Monday, November 30, 2015

Now's the Time to Visit the Westmoreland Museum of American Art

George Inness (1825 – 1894), Moonrise, Alexandria Bay, 1891, Oil on Canvas, 30 x 45 inches, Bequest of Richard Mellon Scaife, 2015.65
   
     While I may be late on this one (the exhibit opened on October 25), there’s still plenty of time to catch “A Passion for Collecting: Selections from the Richard M. Scaife Bequest” This important exhibit is up through February 14, 2016.
    In July 2014, the Museum of American Art in Greensburg learned it would receive half of Richard M. Scaife’s art  collection; the other half is bequeathed to the Brandywine River Museum in Chadds Ford, Pennsylvania. Per Mr. Scaife’s wishes, the selection process was conducted in a round-robin format, much like a sports draft. At the conclusion of round one, a total of 71 works were acquired by each institution. The Westmoreland was also fortunate to receive five paintings by the self-taught Pittsburgh artist John Kane bequeathed directly to the museum by Mr. Scaife.


Gerrit Beneker (1882-1934), The Iron Worker, 1905, Oil on board, 34 1/2 x 24 1/2 inches, Bequest of Richard M. Scaife, 2015.17

   During his lifetime, Mr. Scaife enjoyed living with his collection at his two homes in southwestern Pennsylvania as well as his homes in California and Massachusetts where he was apt to collect the work of regional artists showing scenes from those locales. This was especially true in Nantucket where he surrounded himself with nautical subject matter by both historical and contemporary artists. A broader selection of American art could be found at his homes in Pittsburgh and Ligonier.
    Mr. Scaife’s extraordinary gift fills significant gaps in the Museum’s holdings in the areas of Hudson River School painting, Boston school artists, American impressionism and marine painting. A stained glass window entitled Moon Over Clouds by John LaFarge will serve as a wonderful complement to the Museum’s Thomas Lynch Tiffany Window, allowing visitors to compare Tiffany’s and LaFarge’s stained glass techniques.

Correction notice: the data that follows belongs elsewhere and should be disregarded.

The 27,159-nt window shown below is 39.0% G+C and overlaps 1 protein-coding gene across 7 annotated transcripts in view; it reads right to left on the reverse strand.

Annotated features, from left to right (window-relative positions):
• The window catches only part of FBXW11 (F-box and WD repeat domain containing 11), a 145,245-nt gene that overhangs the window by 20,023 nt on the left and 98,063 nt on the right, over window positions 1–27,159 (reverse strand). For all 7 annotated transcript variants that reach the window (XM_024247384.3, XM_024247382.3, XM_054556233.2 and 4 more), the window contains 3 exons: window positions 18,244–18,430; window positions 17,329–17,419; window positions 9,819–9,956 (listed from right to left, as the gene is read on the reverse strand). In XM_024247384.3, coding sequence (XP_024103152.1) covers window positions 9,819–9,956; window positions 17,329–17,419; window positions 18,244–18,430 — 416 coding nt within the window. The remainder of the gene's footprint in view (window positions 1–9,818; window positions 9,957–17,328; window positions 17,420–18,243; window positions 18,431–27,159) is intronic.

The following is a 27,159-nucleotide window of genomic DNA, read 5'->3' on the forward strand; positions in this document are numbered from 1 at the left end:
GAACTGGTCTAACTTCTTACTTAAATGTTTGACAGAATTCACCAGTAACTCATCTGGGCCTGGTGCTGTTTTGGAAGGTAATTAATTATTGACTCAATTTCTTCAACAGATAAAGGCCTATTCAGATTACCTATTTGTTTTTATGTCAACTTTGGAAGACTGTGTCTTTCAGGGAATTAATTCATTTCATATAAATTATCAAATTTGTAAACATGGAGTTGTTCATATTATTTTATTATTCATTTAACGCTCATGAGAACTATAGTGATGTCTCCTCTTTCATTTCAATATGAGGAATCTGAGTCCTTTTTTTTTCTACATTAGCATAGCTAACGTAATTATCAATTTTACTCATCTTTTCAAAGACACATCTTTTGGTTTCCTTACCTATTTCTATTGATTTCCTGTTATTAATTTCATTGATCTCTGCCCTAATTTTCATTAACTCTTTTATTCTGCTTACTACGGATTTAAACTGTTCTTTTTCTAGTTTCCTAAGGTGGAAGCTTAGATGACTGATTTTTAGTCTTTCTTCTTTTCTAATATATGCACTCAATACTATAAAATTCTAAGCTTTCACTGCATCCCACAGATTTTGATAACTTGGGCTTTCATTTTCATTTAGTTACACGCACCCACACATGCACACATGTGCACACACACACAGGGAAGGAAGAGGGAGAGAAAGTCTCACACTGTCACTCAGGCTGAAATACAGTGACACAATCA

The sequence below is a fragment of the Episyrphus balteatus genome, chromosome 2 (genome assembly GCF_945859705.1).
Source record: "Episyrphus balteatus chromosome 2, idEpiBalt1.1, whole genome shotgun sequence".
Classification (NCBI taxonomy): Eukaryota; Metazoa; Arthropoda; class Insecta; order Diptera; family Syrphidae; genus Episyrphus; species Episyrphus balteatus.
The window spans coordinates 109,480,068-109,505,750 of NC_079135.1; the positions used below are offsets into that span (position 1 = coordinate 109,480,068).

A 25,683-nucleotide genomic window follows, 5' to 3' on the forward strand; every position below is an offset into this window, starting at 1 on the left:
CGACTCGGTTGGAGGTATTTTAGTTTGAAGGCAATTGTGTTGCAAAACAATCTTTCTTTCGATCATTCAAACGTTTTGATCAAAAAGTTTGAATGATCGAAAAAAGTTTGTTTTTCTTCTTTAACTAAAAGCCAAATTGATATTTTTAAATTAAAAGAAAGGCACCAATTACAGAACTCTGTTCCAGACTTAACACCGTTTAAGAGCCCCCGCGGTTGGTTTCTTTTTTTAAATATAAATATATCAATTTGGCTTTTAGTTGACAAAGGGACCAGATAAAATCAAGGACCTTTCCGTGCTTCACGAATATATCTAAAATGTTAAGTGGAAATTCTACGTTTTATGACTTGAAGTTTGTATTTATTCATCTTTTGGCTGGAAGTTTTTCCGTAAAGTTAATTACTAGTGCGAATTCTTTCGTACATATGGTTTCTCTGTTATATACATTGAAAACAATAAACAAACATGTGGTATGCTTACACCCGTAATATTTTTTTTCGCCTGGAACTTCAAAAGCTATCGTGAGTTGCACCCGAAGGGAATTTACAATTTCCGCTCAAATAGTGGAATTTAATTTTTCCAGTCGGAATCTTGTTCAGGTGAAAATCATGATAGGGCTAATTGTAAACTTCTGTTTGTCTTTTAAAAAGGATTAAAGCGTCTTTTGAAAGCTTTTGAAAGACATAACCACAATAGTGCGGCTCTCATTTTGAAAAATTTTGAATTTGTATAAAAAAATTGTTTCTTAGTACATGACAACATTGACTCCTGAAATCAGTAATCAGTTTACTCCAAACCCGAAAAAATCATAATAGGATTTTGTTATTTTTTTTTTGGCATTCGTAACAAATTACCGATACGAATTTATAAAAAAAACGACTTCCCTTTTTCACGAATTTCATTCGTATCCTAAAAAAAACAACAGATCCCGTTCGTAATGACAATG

\Aiden​ Lassell Ripley (1896-1969), The Young Nursemaid, Not dated, Watercolor on paper, 26 1/2 x 34 1/2 inches, Bequest of Richard M. Scaife, 2015.87

   Paintings with Western Pennsylvania connections include An Interior View of Oak Manor painted in 1889 by American impressionist and realist William Merritt Chase during a visit to the Pittsburgh home of Mr. and Mrs. Porter; David Gilmour Blythe’s Prospecting/Bullcreek City that depicts both the detritus and environmental damage caused by the oil drilling boom near Oil City, PA and the potential of getting rich quick by investing in the industry; and a large view of the Laurel Ridge by contemporary artist Charles Fagan.
    The Westmoreland Museum of American Art, located at 221 N. Main Street in Greensburg, Pa., is open from 11 a.m. to 5 p.m. Tuesday through Sunday and from 11 a.m. to 7 p.m. on Wednesday. Closed Monday. Admission is a suggested $15 donation for adults, $10 for seniors 65+.. Admission is free for Museum Members, children (18 & under), students (with valid ID), veterans, and military (active duty & reserve) and their families. Parking is free.
    Admission is free the first Sunday of each month thanks to the generous support from the Jack Buncher Foundation. It’s a great day to bring all of your friends and family. Upcoming "All About You" Sunday dates are December 6, January 3 and February 7.

    For more information, phone 724.837.1500 or visit website thewestmoreland.org.

Jesse Talbot (1806-1879), Indian Hunter, c. 1840s, Oil on canvas, 19 1/2 inches, Bequest of Richard M. Scaife, 2015.92


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